Several times a date is shown on the screen when we enter the mission control room. At the same time we hear a voice stating the number of days and hours since mission launch. The dates on the screen don't correspond to the number of days said to have passed between them.
They make the point that the crew are so far away that conversation is not possible due to the round-trip delay, so the President gives them a recorded message to play. However, mission control still responds with "Roger, Capricorn One" when responding to the simulated crew.
When Dr. Kelloway is trying to convince the astronauts to take part in the faking of the mission, he says that during the Apollo 17 moon shot, "People were callin' up the network and bitchin' cuz reruns of I Love Lucy were canceled." However, the Apollo 17 flight took place in December 1972, while "I Love Lucy" reruns had left the CBS network's daytime schedule for general syndication in 1967, more than five years earlier. Furthermore, viewers generally complain to their local affiliates, not the networks directly, anyway. However, Kelloway may well be saying anything he can think of off the top of his head to convince the astronauts to go along with the deception, and figures none of them follows reruns of old television series enough to catch him out.
When the Learjet takes off after the astronauts escape, the Government car windshield breaks before the jet passes over the vehicle. There are nine holes in the windshield supposedly made by a landing gear; the car is also pointed down the runway from the camera view inside, but the exterior shot the car is parked on an angle.
When the astronauts escape in the jet,they run out of fuel. Having lost a wheel on take off, they have to land with the gear up. But in the landing on the desert floor, it's obvious that the wheels are really down.
The Learjet that the astronauts are transported in, when leaving to rendezvous with the re-entry capsule, appears to be a Lear 24, since it had 2 windows on each side of the passenger compartment. The jet that the astronauts escaped in and landed in the desert was a Lear 23, identifiable by the single window on each side of the passenger compartment. Neither plane exhibited a tail number, required by all aircraft, including government aircraft.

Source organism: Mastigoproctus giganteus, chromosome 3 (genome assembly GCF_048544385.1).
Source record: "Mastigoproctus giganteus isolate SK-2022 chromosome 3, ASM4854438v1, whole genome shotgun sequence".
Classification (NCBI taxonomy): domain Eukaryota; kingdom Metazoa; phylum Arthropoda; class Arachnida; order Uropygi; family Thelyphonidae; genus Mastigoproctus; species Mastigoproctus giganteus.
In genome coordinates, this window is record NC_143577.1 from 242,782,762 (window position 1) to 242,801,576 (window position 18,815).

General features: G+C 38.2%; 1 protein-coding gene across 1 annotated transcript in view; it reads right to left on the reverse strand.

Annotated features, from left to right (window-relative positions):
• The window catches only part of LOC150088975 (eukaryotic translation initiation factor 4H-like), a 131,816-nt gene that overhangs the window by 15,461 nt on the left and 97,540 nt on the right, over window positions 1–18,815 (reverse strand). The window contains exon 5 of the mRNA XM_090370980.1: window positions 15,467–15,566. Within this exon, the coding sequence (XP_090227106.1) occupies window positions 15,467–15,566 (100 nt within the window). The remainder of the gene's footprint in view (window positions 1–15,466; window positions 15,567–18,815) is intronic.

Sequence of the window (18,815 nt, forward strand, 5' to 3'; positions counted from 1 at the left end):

Just before the launch, as a man in a black suit walks across the capsule gantry to open the door and tell the astronauts to "come with me", a crewmember is visible. As the man is opening the capsule door, a crewmember's bare arm is clearly visible on the left helping him open the door. The man is wearing a black suit and the crewmember lending assistance is clearly bare-armed.
When Caulfield looks at the magazines in Alva Leacock's apartment, there is a close up of the address label. The ZIP code is 80144. This is not a Houston ZIP code. All ZIP codes in Houston start with 77.
The Mars lander used in the film was an identical copy of an Apollo Lunar Module. The LM was designed as a true spacecraft - no aerodynamic design was needed to land on the Moon since the Moon does not have an atmosphere. A lander designed for Mars, however, would have to cope with a substantial atmosphere and would therefore look considerably different from that portrayed in the film.